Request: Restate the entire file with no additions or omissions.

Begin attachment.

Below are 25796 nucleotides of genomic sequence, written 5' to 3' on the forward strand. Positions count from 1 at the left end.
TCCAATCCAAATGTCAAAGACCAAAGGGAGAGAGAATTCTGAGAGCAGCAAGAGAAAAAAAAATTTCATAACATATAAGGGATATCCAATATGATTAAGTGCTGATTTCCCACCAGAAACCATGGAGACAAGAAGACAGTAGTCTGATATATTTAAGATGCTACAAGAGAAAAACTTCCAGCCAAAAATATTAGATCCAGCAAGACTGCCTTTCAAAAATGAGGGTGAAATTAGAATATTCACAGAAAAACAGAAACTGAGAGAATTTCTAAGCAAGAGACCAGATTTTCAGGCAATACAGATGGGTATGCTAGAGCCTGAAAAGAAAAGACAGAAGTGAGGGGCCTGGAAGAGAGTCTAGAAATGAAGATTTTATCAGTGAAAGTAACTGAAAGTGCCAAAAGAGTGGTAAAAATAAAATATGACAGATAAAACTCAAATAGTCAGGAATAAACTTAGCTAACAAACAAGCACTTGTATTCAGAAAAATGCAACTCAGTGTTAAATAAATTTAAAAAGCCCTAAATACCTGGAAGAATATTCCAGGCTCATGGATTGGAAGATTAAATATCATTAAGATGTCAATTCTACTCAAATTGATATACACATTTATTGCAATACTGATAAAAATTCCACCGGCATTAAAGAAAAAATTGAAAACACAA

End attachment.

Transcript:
Below are 25796 nucleotides of genomic sequence, written 5' to 3' on the forward strand. Positions count from 1 at the left end.
TCCAATCCAAATGTCAAAGACCAAAGGGAGAGAGAATTCTGAGAGCAGCAAGAGAAAAAAAAATTTCATAACATATAAGGGATATCCAATATGATTAAGTGCTGATTTCCCACCAGAAACCATGGAGACAAGAAGACAGTAGTCTGATATATTTAAGATGCTACAAGAGAAAAACTTCCAGCCAAAAATATTAGATCCAGCAAGACTGCCTTTCAAAAATGAGGGTGAAATTAGAATATTCACAGAAAAACAGAAACTGAGAGAATTTCTAAGCAAGAGACCAGATTTTCAGGCAATACAGATGGGTATGCTAGAGCCTGAAAAGAAAAGACAGAAGTGAGGGGCCTGGAAGAGAGTCTAGAAATGAAGATTTTATCAGTGAAAGTAACTGAAAGTGCCAAAAGAGTGGTAAAAATAAAATATGACAGATAAAACTCAAATAGTCAGGAATAAACTTAGCTAACAAACAAGCACTTGTATTCAGAAAAATGCAACTCAGTGTTAAATAAATTTAAAAAGCCCTAAATACCTGGAAGAATATTCCAGGCTCATGGATTGGAAGATTAAATATCATTAAGATGTCAATTCTACTCAAATTGATATACACATTTATTGCAATACTGATAAAAATTCCACCGGCATTAAAGAAAAAATTGAAAACACAA